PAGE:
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Continues in this issue: The Four Marys...


Contents: The Front Page | Fiction | Fantasy & Science Fiction | Children's | Nonfiction | Nostalgia | The Silent Three | The Four Marys
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The Four Marys Part 1
The Four Marys Part 2
The Four Marys Part 3
The Four Marys Part 4
The Four Marys Part 5
The Four Marys Part 6
The Four Marys Part 7
The Four Marys Part 8

The Four Marys - A Murder Mystery

By Paul Norman

Part Seven (You can access the other parts from the main menu at the top).

Chapter Ten


Sergeant Wilson had a long list of things for Mike to do but had to remind himself sharply that the lad was seconded to DCI Maxwell for the duration of these murder investigations. Mike started to make some notes about the two murders, hoping to chance upon some connection between the two victims, Mary Simkins and Mary Fielding. It was slow, painstaking work, but it was what he loved doing, and he swiftly became absorbed in his notes. He wasn’t sure why he wanted the murders to be connected, except for the obvious reason, that both had been killed by a blow to the head with a lump of flint, a substance that didn’t occur naturally in this part of the country, which was primarily composed of sandstone and limestone. Flint could be purchased from builders’ merchants for decorative purposes, however. To Mike it seemed absolutely certain that both young ladies had been murdered by the same person, but as yet there was no evidence, unless he could find a link between the two Marys.

Neither of the victims had ever been arrested in the past, so Mike started to make enquiries about them through the electoral register and various other resources available to him as a police officer, and soon determined that they had both been pupils at the Girls' Grammar School in Six Hills Way, the only girls' grammar school that served the New Town. Simkins had then attended the University of Liverpool, gaining a degree in modern languages. Fielding had entered the civil service, and until the time of her death, worked for the Council in a local office. Simkins was twenty-three years old, Fielding twenty-one, but there were only thirteen months between them, so it was quite likely they had run into one another during their school years. It was even possible that they had both been in the same form, as one of them could have passed the eleven-plus at the age of ten, as he had, and just scraped in to the year ahead of her. That would be easy enough to find out, a phone call to the Grammar School would soon clear that up. Mike paused in his note-taking and decided to ask Maxwell if he should drive out to inform Mary Fielding’s parents, Anthony and Janice Fielding, of her death, but the Chief Inspector was away from his desk, so he asked Sergeant Wilson instead.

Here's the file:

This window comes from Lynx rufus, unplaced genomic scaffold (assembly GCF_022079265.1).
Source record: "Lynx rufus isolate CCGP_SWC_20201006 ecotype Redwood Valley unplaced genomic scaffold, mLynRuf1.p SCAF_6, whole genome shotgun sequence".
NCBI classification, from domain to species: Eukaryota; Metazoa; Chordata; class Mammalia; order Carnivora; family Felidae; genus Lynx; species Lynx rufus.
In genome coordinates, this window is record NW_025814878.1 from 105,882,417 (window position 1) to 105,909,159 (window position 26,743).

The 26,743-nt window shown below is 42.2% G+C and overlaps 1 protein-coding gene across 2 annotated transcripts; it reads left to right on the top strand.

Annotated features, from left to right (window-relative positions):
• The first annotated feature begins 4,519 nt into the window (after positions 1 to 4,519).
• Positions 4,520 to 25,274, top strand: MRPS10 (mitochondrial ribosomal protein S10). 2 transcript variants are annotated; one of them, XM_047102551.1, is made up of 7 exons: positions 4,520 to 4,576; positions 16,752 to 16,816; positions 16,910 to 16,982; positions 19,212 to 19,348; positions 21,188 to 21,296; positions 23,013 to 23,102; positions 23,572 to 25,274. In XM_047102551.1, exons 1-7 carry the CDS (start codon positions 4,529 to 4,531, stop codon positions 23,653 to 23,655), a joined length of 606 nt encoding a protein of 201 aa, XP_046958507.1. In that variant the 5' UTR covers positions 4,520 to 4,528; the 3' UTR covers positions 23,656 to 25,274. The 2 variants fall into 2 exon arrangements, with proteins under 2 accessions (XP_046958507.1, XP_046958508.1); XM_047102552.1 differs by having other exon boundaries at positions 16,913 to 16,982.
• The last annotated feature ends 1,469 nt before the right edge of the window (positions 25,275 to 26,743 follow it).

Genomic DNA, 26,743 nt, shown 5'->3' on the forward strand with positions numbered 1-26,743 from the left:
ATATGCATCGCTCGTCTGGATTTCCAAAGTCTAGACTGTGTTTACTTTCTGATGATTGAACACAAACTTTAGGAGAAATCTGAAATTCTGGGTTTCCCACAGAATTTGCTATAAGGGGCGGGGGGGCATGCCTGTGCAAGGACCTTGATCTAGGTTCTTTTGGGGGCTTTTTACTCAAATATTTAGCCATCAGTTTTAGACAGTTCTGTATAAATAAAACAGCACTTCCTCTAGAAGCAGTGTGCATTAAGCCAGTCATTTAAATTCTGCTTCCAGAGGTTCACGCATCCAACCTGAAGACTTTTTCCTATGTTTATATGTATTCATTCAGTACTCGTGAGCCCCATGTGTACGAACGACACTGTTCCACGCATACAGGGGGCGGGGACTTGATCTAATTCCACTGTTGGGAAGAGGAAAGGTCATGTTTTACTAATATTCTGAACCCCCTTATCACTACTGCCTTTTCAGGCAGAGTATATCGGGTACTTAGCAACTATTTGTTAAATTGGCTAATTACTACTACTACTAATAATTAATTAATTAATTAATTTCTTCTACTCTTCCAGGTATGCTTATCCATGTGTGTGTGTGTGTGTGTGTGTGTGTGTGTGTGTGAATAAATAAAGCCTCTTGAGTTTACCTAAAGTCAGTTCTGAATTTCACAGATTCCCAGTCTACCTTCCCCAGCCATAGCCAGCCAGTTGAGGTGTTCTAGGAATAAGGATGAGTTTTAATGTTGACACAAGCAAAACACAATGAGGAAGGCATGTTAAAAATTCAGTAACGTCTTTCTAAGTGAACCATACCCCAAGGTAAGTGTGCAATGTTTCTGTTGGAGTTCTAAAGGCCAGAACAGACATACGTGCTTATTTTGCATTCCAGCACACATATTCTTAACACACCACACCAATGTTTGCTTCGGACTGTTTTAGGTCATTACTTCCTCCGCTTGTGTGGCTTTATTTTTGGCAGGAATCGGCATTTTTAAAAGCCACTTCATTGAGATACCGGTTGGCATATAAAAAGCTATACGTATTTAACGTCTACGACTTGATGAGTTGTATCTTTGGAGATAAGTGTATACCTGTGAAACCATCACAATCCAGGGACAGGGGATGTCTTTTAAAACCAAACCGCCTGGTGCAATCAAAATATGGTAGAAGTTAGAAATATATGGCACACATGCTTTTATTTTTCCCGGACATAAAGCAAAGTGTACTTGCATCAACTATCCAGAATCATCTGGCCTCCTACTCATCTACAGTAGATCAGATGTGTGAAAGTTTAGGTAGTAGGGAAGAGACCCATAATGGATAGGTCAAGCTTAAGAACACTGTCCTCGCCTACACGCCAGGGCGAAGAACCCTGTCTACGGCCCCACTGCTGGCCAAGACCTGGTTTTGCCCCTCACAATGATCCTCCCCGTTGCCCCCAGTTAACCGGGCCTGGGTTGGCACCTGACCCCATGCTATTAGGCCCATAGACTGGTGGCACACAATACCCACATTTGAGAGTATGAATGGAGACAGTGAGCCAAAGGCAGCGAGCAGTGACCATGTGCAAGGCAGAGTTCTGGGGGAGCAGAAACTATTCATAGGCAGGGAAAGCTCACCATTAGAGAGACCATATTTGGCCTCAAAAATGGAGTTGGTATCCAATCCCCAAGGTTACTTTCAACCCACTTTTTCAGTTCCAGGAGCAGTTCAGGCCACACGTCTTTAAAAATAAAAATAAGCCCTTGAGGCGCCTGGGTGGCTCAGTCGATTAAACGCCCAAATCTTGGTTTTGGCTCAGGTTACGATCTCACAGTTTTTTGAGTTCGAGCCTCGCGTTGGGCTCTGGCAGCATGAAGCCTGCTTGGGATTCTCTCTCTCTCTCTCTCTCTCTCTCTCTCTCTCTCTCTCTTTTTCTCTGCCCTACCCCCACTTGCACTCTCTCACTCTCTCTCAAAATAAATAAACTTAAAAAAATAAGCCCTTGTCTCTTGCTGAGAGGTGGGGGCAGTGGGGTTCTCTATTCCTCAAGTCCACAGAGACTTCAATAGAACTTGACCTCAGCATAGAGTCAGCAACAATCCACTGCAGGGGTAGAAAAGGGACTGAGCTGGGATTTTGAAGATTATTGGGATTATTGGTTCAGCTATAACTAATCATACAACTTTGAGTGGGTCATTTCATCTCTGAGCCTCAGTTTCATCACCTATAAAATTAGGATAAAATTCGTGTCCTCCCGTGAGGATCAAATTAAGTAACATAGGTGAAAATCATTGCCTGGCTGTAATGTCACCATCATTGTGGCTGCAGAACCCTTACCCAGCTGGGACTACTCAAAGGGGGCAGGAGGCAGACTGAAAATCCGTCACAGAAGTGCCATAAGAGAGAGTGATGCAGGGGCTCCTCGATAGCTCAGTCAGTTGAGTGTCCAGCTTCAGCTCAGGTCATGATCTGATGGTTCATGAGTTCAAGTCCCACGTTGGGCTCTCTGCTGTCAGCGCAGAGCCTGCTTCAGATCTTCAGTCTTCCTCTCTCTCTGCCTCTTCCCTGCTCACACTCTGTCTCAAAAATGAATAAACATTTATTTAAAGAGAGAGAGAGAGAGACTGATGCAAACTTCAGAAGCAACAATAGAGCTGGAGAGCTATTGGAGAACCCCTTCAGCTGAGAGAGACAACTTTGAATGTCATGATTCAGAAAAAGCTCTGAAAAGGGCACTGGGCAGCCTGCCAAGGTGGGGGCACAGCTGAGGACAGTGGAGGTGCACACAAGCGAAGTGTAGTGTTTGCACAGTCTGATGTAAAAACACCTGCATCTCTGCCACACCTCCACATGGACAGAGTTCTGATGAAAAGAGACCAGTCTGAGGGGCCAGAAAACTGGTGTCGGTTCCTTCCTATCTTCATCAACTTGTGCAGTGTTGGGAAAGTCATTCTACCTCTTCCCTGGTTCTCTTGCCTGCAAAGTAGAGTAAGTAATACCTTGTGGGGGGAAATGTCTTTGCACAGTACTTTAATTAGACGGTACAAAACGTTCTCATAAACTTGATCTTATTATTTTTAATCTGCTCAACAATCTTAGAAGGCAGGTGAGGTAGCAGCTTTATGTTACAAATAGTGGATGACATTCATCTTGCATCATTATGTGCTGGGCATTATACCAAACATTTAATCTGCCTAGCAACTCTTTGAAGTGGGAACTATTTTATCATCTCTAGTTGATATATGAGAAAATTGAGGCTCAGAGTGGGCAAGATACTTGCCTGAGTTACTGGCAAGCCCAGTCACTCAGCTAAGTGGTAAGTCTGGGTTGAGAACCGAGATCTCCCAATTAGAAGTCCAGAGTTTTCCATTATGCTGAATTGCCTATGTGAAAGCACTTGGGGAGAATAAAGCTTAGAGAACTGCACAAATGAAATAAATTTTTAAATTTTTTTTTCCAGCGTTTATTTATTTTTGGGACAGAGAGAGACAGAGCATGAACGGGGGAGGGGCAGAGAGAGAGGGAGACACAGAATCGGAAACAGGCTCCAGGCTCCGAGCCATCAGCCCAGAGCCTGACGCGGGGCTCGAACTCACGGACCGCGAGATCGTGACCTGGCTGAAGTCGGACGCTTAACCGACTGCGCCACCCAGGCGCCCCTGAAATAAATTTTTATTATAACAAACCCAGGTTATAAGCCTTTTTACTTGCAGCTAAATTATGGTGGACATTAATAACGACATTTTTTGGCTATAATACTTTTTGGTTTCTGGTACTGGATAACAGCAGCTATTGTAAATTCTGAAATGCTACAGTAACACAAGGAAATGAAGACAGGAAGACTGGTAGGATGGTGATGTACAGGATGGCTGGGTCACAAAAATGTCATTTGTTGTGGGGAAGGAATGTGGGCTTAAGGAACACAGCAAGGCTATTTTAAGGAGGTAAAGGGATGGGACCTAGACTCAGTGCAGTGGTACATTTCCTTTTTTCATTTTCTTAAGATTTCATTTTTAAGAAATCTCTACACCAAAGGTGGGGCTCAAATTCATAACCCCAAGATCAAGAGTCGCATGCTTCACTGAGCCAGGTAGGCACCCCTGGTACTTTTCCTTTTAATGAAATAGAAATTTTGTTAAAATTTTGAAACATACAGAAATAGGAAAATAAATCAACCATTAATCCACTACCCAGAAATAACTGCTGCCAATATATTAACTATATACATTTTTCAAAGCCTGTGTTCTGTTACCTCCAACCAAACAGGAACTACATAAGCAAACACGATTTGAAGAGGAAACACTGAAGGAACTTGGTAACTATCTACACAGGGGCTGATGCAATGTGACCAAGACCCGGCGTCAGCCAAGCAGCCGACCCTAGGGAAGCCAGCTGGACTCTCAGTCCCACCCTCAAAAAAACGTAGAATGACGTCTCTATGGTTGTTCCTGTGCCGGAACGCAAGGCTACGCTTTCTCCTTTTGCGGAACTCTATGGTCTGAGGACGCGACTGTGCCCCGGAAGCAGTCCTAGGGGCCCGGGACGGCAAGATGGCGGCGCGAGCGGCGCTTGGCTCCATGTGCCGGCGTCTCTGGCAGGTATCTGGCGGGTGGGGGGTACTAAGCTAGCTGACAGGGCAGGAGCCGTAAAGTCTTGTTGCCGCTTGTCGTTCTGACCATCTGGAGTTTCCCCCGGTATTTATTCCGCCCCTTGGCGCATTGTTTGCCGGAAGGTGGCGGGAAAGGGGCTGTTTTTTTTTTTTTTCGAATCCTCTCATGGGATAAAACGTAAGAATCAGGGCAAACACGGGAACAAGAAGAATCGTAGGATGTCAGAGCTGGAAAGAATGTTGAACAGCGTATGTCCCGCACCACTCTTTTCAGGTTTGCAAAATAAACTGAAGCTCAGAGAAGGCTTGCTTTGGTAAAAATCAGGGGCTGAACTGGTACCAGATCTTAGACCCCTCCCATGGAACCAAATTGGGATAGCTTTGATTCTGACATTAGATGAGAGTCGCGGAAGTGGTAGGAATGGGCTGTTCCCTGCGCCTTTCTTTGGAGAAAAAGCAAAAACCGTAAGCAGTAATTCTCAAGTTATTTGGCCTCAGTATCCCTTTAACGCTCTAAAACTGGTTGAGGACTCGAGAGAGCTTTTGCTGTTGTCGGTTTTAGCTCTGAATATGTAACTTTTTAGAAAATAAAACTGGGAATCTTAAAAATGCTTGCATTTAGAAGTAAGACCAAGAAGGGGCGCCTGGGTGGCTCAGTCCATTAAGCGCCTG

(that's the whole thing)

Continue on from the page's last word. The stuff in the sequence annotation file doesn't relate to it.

You’re not working for me at the moment,’ Wilson said with a sigh. ‘Use your initiative, boy. All part of your training. If you can’t find your line manager, use your initiative.’ This was a piece of advice Mike would come to regret, but for the time being, he decided to follow it, hoping that Sergeant Wilson’s heart was in the right place.

Mike thought about asking Lizzie Trigg what he should do about the Fieldings, but decided instead to collar WPC Matthews during his coffee break. They’d been back at the station for less than an hour, and he already had two pages of notes on the two victims, but he thought it was still within the bounds of decency for informing the parents. They would have to carry out the formal investigation of Mary Fielding’s remains, in any case. What did she think?

I’m on my way home shortly, Mike, I’ll follow you, if you like?’

You think we should do it?’

You can’t find Maxwell?’

Not right now. Sergeant Wilson is being uncooperative, he’s lost me temporarily to Maxwell, so he doesn’t want to know. Says I should use my initiative.’

There you go, then. I’ve done it before, but only from an RTA, not from a murder.’

Come on, then.’ They decided to both drive in their separate cars as she had to pick up her children from the local primary school, and Mike would still be on duty. It took them just fifteen minutes to get there, but when they arrived, the house was locked up, and they assumed that both of Mary’s parents were at work, or shopping, or something of the sort. They were about to drive off when they saw a woman walking towards them, having just alighted from the bus that was going past.

Can I help you?’

Mrs Fielding? Mrs Janice Fielding?’

That’s me. Has there been an accident?’ As WPC Matthews was still wearing her uniform, Mrs Fielding knew that this was a visit from the police, and that something had happened.

Could we go inside? Is there a neighbour who could come and sit with you?’ Alice asked.